I was seven years old when “The Partridge Family” broadcast the episode “My Son, the Feminist.” Keith, the heart-throb lead singer, offers to play music at a rally for Power of Women because his girlfriend Tina is a member (get it? POW!). The rest of the family balks, especially when the right-wing Morality Watchdogs warn of a counter-rally.
This episode, which I don’t remember watching at the time, was brought to my attention by Jennifer D. Munro when I was working on an essay that is coming out this summer in Calyx. Every sitcom in the 1970s, it seems, had its feminist show, including “The Brady Bunch” and “The Courtship of Eddie’s Father.” They all, of course, caricatured the women’s movement while signaling some sympathy for it, as long as it didn’t go “too far.” In many of these episodes, the young feminist eventually gets her comeuppance when she realizes she still wants to retain some traditions. Tina pouts when Keith tells her he will no longer walk her to her front door because it’s a “condescending gesture.”
Watching this episode on YouTube, I was surprised not by the caricatured positions (“The family unit is decadent!” Tina complains), but by how little the political conversation has moved for folks commenting on the web site. Within the last month, one person commended Keith for showing “just how things can be taken to extreme. The fact that he didn’t walk her to the door, or kiss her good night and then she tried to censor their music just because of ‘I Love You’ in the lyrics…. [T]here is some validity in how we can take things too far.”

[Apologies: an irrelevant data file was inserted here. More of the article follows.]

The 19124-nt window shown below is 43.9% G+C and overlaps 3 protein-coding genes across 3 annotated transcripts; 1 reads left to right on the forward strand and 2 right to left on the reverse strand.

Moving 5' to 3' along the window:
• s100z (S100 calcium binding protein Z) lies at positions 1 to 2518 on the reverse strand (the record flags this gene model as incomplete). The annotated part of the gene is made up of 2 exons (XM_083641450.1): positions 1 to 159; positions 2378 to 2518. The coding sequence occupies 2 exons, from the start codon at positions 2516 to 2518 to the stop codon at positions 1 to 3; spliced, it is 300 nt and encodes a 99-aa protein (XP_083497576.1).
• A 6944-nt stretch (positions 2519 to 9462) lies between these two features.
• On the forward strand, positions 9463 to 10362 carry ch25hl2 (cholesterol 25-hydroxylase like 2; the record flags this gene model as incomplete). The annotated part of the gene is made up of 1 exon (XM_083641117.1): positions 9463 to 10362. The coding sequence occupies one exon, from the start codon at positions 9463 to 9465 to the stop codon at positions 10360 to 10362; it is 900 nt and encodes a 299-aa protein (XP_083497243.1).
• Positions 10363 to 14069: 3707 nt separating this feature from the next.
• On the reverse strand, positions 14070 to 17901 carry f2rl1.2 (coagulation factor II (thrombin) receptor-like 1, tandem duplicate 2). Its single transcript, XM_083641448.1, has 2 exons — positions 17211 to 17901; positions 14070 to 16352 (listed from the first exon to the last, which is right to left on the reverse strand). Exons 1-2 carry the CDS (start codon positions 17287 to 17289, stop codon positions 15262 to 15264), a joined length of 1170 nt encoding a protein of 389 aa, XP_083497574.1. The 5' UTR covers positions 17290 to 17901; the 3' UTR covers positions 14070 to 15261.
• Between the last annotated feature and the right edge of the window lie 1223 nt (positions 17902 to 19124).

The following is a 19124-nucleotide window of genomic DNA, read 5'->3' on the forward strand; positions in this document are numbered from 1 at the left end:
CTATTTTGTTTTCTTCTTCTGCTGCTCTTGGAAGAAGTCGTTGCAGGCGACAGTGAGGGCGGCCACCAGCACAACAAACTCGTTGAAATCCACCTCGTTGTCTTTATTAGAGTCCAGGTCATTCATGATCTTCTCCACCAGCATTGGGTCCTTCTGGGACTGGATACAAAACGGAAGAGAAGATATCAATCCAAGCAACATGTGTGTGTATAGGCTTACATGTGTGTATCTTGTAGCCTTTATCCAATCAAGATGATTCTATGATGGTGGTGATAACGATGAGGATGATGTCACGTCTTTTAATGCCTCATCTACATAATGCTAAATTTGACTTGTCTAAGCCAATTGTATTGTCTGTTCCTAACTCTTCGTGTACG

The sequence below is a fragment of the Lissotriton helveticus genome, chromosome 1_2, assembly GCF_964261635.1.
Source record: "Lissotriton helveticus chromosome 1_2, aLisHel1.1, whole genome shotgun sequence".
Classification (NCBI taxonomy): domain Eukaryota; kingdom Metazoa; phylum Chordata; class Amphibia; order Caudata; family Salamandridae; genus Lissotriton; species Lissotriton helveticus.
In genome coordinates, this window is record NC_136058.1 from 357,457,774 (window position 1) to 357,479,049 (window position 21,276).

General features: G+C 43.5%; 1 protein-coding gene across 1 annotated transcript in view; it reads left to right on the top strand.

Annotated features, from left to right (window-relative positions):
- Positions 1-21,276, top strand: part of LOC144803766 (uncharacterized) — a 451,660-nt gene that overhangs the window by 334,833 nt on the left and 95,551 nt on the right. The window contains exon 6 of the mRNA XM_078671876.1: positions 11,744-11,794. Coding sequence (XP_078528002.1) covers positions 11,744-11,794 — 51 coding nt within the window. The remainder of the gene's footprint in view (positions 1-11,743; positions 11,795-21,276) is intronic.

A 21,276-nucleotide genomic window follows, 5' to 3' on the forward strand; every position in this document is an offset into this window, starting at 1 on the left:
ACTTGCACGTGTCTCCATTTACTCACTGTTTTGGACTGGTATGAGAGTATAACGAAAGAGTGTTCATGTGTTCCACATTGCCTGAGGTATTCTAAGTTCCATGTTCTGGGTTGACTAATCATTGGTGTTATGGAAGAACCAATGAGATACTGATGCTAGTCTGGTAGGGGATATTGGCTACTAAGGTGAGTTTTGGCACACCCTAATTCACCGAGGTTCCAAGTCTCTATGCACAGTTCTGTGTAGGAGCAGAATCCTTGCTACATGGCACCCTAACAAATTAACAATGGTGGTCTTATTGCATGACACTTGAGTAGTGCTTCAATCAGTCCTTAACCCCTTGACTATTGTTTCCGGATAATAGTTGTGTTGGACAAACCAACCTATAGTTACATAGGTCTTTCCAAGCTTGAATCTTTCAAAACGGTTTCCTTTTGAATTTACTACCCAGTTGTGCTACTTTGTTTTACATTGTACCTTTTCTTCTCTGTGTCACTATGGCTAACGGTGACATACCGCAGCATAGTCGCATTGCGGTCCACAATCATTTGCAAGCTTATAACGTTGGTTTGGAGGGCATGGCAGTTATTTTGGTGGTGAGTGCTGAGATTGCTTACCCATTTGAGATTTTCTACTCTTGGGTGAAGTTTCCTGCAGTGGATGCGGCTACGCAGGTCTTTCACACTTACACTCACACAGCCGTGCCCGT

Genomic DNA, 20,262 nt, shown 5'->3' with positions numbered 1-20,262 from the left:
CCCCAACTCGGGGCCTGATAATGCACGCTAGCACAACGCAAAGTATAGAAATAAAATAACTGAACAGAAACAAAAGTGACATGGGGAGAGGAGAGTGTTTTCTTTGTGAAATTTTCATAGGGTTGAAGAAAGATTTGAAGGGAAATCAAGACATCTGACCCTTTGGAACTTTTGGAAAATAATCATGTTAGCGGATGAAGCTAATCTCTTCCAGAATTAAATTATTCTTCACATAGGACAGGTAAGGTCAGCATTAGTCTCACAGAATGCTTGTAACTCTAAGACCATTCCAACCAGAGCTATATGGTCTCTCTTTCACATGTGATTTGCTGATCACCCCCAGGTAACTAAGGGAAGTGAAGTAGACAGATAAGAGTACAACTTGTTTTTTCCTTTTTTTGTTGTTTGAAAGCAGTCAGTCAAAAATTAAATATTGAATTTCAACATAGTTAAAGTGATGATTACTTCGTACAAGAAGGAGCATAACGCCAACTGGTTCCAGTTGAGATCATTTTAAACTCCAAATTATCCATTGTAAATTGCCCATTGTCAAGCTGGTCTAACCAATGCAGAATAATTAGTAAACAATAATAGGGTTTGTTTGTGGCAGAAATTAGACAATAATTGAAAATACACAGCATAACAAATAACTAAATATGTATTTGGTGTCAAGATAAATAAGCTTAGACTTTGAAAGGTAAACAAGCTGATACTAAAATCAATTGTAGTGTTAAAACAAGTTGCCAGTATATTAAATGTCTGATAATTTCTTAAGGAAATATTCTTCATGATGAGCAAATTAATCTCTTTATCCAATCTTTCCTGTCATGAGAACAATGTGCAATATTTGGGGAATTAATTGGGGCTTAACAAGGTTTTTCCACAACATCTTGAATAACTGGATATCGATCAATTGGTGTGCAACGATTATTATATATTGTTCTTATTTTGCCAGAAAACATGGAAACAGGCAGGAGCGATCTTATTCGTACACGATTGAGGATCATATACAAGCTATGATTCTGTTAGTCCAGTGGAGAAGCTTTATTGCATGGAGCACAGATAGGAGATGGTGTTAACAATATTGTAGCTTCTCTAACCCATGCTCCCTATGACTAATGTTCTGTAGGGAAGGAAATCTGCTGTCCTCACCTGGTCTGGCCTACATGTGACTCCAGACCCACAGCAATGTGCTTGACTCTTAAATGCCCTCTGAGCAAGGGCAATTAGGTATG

Other posts criticize Tina for being a follower, the women’s movement for being intolerant, and the entire episode for promoting feminism: “No man likes a Feminist type.” Capital F!
Sigh. Forty years later and the “feminist type” is still vilified even though most people now embrace the tenets of the 1970s wave of the women’s movement. The thread that runs from the anti-feminism of 1970 to today? Don’t go too far. Don’t push too hard. Don’t ask for too much.
But too far, too hard, and too much are relative. In one throw-away joke in the episode, Tina refers to the P.E. teacher, Ms. Bangkok (get it?), who is trying to organize a professional hockey league for women. The laugh track predictably laughs. Of course, there have been professional women’s hockey leagues in Canada since at least 1998.